• They can reduce your electricity bill
  • They can shrink your carbon footprint
  • There are portable solar panel options
  • Government grants are available
  • You can get paid for the excess energy they produce


  • Getting permission to install them can be complicated
  • They can be expensive
  • Small flats might not have enough space
  • Mounted solar panels can be expensive to move
  • It takes a while to break even

Community solar for blocks of flats

The term ‘community solar’ is typically used for projects on publicly owned buildings, such as schools, sports centres, or communally owned solar farms.

So far, Allume Energy is a popular option that offers community solar installation for apartment buildings in the UK. Its SolShare solar panel system costs between £2,500 and £5,000 per private flat.

SolShare can also be installed in social housing and new buildings. Opening up schemes like this will help reduce the bills of lower-income households. In England, rented social housing made up 16.6% of homes in 2022, so more social housing with solar panels will also go towards reducing the UK’s emissions as a whole –.

Community solar projects allow multiple flats in the same building to access the electricity generated from solar panels on the roof. This opens up the possibility of solar energy to any flat owner, not just the ones on the top floor.

If you want to get involved in this type of project, you still have the challenge of convincing several neighbours in your building to buy into it. Thankfully, you don’t usually need all the residents in your building to participate, in order to be eligible.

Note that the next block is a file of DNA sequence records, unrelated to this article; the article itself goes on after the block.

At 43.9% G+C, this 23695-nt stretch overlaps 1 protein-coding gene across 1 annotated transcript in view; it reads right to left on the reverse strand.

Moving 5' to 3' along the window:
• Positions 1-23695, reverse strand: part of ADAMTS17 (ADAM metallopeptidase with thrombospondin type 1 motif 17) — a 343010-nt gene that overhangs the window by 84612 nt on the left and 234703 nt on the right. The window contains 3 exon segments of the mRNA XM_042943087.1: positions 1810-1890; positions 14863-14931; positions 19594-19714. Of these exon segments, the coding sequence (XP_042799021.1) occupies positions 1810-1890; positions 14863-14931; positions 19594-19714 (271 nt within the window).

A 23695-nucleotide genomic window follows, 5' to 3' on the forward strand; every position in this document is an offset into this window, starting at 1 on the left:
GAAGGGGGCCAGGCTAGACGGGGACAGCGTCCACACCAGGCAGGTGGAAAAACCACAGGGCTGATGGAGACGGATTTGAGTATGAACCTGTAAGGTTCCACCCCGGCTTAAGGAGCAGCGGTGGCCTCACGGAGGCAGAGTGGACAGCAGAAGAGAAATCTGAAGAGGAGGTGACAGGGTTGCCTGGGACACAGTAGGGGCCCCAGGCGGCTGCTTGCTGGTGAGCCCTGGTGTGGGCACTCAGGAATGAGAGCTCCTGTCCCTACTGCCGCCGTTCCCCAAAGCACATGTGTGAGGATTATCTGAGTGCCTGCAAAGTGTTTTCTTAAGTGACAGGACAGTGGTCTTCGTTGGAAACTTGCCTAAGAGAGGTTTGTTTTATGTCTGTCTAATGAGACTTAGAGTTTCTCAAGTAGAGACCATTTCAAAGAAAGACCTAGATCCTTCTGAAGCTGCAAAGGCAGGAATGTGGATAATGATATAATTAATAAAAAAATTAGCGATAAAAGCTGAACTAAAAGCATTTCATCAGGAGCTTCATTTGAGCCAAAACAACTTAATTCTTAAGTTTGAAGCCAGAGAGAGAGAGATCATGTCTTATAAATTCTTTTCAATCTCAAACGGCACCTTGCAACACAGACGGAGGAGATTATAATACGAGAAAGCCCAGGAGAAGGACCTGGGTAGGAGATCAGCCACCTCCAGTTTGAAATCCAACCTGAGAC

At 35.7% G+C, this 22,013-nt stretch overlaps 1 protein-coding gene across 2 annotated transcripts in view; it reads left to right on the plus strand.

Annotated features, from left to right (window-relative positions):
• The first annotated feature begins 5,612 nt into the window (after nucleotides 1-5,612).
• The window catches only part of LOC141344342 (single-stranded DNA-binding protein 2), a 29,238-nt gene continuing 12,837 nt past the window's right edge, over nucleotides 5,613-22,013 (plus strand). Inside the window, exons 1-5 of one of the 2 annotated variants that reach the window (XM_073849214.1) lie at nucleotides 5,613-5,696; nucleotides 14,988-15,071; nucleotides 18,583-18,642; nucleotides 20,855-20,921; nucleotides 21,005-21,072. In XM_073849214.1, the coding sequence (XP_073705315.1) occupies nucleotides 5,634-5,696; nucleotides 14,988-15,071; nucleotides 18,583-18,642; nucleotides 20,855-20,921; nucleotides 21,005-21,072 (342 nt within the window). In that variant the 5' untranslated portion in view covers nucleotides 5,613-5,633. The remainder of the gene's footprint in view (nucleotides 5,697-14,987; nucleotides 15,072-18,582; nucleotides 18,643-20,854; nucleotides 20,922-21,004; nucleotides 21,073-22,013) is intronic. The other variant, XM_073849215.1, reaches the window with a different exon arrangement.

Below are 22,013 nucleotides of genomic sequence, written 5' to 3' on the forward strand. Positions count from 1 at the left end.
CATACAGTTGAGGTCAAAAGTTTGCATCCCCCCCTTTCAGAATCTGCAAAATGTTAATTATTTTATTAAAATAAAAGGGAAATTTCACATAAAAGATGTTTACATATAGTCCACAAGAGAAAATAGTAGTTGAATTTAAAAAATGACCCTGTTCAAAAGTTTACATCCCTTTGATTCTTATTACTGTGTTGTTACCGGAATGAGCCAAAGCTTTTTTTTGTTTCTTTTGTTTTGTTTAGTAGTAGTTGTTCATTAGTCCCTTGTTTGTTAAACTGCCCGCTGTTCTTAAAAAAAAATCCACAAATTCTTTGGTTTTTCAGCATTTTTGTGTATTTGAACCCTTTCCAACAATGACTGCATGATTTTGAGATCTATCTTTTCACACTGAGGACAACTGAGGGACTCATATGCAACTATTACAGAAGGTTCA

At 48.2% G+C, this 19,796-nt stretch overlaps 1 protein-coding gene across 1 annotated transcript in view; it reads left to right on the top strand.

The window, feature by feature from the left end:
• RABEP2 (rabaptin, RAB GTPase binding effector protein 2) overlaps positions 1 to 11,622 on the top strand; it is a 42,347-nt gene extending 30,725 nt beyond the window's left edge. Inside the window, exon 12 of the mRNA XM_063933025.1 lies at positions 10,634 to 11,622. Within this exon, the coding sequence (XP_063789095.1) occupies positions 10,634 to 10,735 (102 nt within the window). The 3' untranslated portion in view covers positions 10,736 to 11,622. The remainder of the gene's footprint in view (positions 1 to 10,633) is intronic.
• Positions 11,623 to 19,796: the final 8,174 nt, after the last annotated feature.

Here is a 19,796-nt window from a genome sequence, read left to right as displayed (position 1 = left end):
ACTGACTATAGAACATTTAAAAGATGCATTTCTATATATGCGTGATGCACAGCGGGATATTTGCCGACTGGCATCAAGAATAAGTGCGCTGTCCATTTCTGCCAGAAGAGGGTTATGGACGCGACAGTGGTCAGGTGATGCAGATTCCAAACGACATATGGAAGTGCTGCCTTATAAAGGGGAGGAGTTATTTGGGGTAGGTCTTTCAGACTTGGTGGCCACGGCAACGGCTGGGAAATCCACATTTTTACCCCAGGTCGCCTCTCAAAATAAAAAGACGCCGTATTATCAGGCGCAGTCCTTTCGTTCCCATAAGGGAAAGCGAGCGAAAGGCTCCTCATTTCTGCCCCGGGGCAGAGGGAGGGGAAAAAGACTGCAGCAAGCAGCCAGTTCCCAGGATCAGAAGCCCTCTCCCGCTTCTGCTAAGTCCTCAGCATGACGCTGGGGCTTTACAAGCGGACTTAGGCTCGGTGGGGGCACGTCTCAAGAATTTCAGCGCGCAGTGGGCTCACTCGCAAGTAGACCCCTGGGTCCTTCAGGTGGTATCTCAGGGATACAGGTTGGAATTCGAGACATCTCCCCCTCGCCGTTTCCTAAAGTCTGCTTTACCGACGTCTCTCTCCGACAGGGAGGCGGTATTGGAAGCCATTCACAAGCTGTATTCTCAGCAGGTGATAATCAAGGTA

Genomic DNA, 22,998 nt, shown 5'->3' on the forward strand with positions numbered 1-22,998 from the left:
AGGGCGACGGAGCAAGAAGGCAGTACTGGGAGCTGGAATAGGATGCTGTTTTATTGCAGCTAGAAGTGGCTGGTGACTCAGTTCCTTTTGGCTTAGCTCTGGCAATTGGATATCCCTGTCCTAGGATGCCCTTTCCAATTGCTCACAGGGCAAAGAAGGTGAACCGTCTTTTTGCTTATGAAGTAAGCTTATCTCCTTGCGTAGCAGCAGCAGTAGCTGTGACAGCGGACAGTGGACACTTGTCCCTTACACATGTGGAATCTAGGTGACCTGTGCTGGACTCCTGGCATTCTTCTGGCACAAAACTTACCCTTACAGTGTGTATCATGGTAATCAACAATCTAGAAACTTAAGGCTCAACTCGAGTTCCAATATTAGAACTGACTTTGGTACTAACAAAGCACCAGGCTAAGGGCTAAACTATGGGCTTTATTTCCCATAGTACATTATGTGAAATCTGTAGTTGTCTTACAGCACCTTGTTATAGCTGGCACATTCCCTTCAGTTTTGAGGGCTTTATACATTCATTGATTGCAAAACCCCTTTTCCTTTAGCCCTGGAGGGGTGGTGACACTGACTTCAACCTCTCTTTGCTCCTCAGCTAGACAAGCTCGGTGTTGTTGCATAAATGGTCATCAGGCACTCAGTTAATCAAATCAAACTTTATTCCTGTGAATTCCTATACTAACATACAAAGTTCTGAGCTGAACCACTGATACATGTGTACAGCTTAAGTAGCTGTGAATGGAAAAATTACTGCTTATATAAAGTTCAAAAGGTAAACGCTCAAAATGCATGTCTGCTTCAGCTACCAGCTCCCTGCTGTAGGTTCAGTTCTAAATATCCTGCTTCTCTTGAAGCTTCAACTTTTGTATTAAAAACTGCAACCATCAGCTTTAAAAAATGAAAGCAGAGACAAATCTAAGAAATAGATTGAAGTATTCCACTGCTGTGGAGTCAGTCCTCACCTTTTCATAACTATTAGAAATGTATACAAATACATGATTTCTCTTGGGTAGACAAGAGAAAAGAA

It's worth mentioning that this isn't the same as the Rent-a-Roof initiative, which leases homeowners' roofs to energy companies so they can profit from any excess electricity generated by the solar panels.

Examples of blocks of flats with solar panels in the UK

There are a few examples of blocks of flats that have solar panels in the UK, which have proven to be successful.

SolShare systems have been installed in three new blocks of flats in England – one in Kent and two in London. According to Allume Energy, two of the blocks of flats have used 43%–56% less energy from the grid, and the third block has used 15%–25% less. Combined, these projects have prevented around 20 tonnes of carbon emissions from entering the atmosphere.

SolShare has also been installed in social housing in Cardiff. According to Allume Energy, this has meant a 60%–70% reduction in grid energy used by the 24 flats, which means between seven and nine tonnes of carbon dioxide (CO2) have been prevented from entering the atmosphere.